Home Cooking

Homemade Yogurt


Home Cooking 2

Homemade Yogurt

Pei | Jul 8, 2006 08:01 PM

My method, as requested on the Cookware board. Others please chime in, as I've only done this once.

It's been awhile, and you'll want to look around on line, but here's what I did:

Get a quart of the best milk you can find (pasteurized, non-homogenized if possible. You want it to have been processed as little as possible). Set aside two tablespoons of your favorite yogurt (I used Fage, but that was before I had easy access to Trader Joe's Greek Yogurt).

Head milk over medium or low heat unti it reaches 180 degrees. Gently warm at 180 for a minute. The more slowly you heat it the better. Let the milk sit at room temperature until it's back down at 115 degrees. I hear you can put it in an ice bath too, but I haven't tried that.

Stir a few tablespoons of the milk into the yogurt to thin it out, then put the yogurt back into the milk and stir well. Put into glass jars (or one big jar) with a wide lid. Cover with a cheesecloth and let sit at room temperature in a dark cabinet overnight or up to a day. I think the amount of time depends on the climate you're in. I remember leaving it for 24 hours in San Francisco, but would check on it more somewhere hotter (like here in LA, for instance). Some recipes say to let it sit as little as 4 hours. I would just check to see how thick it's gotten.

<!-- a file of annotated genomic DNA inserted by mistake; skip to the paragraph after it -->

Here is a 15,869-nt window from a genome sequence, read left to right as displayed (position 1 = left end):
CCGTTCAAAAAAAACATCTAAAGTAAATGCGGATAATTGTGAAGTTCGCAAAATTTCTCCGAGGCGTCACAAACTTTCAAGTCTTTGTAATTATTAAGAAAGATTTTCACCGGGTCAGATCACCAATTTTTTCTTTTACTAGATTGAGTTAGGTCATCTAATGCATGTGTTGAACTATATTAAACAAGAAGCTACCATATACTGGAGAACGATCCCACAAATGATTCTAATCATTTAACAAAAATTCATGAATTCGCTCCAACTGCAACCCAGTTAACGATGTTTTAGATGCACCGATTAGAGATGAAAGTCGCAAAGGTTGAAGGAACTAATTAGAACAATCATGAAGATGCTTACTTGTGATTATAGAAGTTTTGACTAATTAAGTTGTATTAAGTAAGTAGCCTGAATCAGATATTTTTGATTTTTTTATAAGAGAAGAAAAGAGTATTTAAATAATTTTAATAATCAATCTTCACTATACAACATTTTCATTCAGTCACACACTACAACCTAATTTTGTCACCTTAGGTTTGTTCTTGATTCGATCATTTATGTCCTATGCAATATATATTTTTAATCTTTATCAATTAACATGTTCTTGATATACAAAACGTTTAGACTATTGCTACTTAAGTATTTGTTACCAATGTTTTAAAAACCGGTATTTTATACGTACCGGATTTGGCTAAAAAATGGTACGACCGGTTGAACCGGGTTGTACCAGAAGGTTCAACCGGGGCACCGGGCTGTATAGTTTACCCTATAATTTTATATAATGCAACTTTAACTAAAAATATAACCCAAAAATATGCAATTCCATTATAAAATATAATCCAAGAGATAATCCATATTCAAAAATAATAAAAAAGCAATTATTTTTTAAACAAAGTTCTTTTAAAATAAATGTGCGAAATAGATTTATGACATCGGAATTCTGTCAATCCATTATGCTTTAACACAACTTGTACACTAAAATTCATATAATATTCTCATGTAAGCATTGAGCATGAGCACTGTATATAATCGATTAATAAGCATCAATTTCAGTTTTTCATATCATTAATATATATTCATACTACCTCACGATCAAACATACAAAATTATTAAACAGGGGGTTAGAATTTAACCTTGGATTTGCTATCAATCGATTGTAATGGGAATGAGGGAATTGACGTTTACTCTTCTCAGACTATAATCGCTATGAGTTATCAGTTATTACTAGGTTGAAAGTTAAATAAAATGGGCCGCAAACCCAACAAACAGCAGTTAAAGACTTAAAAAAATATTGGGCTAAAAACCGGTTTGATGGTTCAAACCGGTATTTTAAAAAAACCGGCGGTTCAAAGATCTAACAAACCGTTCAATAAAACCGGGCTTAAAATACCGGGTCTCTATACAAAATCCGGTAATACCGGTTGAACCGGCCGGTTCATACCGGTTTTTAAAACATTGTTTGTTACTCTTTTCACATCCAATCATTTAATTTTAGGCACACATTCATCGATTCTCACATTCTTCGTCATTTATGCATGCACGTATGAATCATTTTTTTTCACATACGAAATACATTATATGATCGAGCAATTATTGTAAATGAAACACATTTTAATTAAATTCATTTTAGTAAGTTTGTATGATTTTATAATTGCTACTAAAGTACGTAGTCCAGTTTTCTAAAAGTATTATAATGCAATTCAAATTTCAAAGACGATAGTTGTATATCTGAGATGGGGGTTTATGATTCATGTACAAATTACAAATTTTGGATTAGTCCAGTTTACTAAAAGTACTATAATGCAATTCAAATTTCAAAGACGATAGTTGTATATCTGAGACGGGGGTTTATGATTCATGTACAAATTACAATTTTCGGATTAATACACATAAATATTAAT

Remember to test the yogurt with clean, dry utensils. If it's too thin for you (as mine was), you can wrap it in a cheesecloth and suspend it over a bowl in the fridge overnight to drain off some whey. My homemade yogurt was always much thinner than even the thinnest (Yoplait) yogurts. I don't know if a machine would make a thicker yogurt, or how much less work using a machine entails. As it is, I would definitely suggest that a person make yogurt the old fashioned way and see if he/she likes the taste and texture before investing in a machine.

After the first batch, you can use a few tablespoons of the homemade to start a new batch. You basically just have to keep buying quarts of milk.

Ultimately, the cost/flavor/texture of making my own didn't justify the time, but it was a fun project and the end product was tasty.

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